Children who have problem behavior need not only the support of school personnel but also the support of their parents to be successful in both educational and community/home settings. However too often research-based best practices in PBS do not reach families – and particularly those culturally and linguistically diverse families living in underserved urban communities. This article describes Operation Positive Change – a training curriculum and train-the-trainer model developed by Pyramid Parent Training Community Parent Resource Center that brings PBS best practices identified by leading PBS researchers to parents in New Orleans, LA. After participating in Operation Positive Change workshops, parents who are dealing with not only the problem behavior of their children, but also a myriad of other challenges related to poverty, race, and language barriers, are gathering data about their child’s strengths and needs and likes and dislikes, developing a functional assessment for their child, and participating as full partners in the development of a PBS plan for the IEP.
Individualizing Functional Analysis to Assess Multiple and Changing Functions of Severe Behavior Problems in Children with Autism
Chris A. LaBelle and Marjorie H. Charlop-Christy
Relatively few published studies have used functional analysis to assess severe behavior problems in children with autism, and virtually none have assessed behaviors maintained by multiple and changing functions. This study extended the use of a traditional functional analysis analogue by examining the functional relations between problem behaviors maintained by multiple and changing functions and specific environmental events. Three children with autism participated in this study. The target behaviors of disruptive behavior and inappropriate vocalizations were observed during periods of brief, repeated exposure to a series of analogue conditions (attention, tangible, escape, alone, and play) using a multielement experimental design. A new condition was added to assess changing functions of a single behavior. Results indicated that problem behaviors were maintained by multiple functions (attention, escape, tangibles, and automatic reinforcement). The new methodology for assessing changing functions of aberrant behavior revealed that contingencies initially applied to the target behavior were associated with changing functions of that behavior during the course of an experimental session. The implications of this study provide social significance in that a clear methodology for studying problem behaviors and what controls them can lead to a decrease in such behaviors and improved quality of life.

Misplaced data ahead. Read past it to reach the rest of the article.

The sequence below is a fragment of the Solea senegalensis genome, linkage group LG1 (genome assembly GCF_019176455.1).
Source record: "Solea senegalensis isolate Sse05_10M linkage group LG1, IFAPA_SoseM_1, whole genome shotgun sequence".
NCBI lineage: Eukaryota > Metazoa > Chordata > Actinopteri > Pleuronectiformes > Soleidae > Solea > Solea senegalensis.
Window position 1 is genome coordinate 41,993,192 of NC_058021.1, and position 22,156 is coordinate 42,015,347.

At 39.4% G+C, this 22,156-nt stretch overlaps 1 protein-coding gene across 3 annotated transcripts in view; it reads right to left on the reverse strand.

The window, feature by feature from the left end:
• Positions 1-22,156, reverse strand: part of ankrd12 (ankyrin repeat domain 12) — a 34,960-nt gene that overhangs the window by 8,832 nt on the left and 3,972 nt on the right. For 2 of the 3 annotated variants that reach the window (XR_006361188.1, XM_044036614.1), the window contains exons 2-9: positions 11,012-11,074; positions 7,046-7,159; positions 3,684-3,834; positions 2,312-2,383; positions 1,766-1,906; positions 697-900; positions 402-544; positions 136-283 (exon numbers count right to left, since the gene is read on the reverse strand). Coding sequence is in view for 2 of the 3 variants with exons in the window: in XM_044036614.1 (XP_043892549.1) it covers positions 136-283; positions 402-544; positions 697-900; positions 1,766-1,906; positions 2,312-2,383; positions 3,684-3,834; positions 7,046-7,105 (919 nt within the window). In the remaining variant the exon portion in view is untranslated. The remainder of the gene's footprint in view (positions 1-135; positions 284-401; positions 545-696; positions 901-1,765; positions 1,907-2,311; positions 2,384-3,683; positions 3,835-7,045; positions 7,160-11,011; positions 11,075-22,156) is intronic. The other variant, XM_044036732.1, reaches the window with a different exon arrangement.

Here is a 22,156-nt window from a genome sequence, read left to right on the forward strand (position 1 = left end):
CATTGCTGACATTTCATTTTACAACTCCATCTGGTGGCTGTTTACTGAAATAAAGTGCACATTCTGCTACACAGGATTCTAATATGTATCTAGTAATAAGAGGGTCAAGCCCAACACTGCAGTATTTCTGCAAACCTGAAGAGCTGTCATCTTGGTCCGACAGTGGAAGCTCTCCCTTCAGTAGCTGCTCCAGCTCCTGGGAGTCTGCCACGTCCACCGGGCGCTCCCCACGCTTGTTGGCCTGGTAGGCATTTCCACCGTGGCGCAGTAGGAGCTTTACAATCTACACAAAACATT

Positive Behavior Support for a Young Child Who Has Experienced Neglect and Abuse: Testimonials of a Family Member and Professionals
Pamelazita W. Buschbacher
The parent of an adopted young child who had previously experienced neglect and abuse with concomitant severe challenging behavior, and the interventionists involved in supporting the child and family, were interviewed regarding their reflections on the implementation and outcomes of the Individualized Support Project. Components of this intense and comprehensive model of early intervention include functional assessment of problem behavior, person-centered planning, development of a behavior support plan, and communication-based instruction within natural environments. Interviewees described their experiences with the model and the positive outcomes for the child, family, and professionals. While the interviewees’ testimonials are encouraging, there is a clear need for empirical research regarding positive behavior support and the complex challenges of abuse and neglect.